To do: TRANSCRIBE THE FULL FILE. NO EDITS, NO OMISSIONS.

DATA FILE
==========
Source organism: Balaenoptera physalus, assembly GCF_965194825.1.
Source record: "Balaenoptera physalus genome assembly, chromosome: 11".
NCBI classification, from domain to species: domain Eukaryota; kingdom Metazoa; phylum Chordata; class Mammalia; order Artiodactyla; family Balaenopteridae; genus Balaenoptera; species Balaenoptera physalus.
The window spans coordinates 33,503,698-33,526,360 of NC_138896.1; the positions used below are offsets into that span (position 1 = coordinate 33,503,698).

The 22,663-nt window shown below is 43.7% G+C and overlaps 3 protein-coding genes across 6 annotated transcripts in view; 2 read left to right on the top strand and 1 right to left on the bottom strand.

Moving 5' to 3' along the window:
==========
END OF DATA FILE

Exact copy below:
Source organism: Balaenoptera physalus, assembly GCF_965194825.1.
Source record: "Balaenoptera physalus genome assembly, chromosome: 11".
NCBI classification, from domain to species: domain Eukaryota; kingdom Metazoa; phylum Chordata; class Mammalia; order Artiodactyla; family Balaenopteridae; genus Balaenoptera; species Balaenoptera physalus.
The window spans coordinates 33,503,698-33,526,360 of NC_138896.1; the positions used below are offsets into that span (position 1 = coordinate 33,503,698).

The 22,663-nt window shown below is 43.7% G+C and overlaps 3 protein-coding genes across 6 annotated transcripts in view; 2 read left to right on the top strand and 1 right to left on the bottom strand.

Moving 5' to 3' along the window: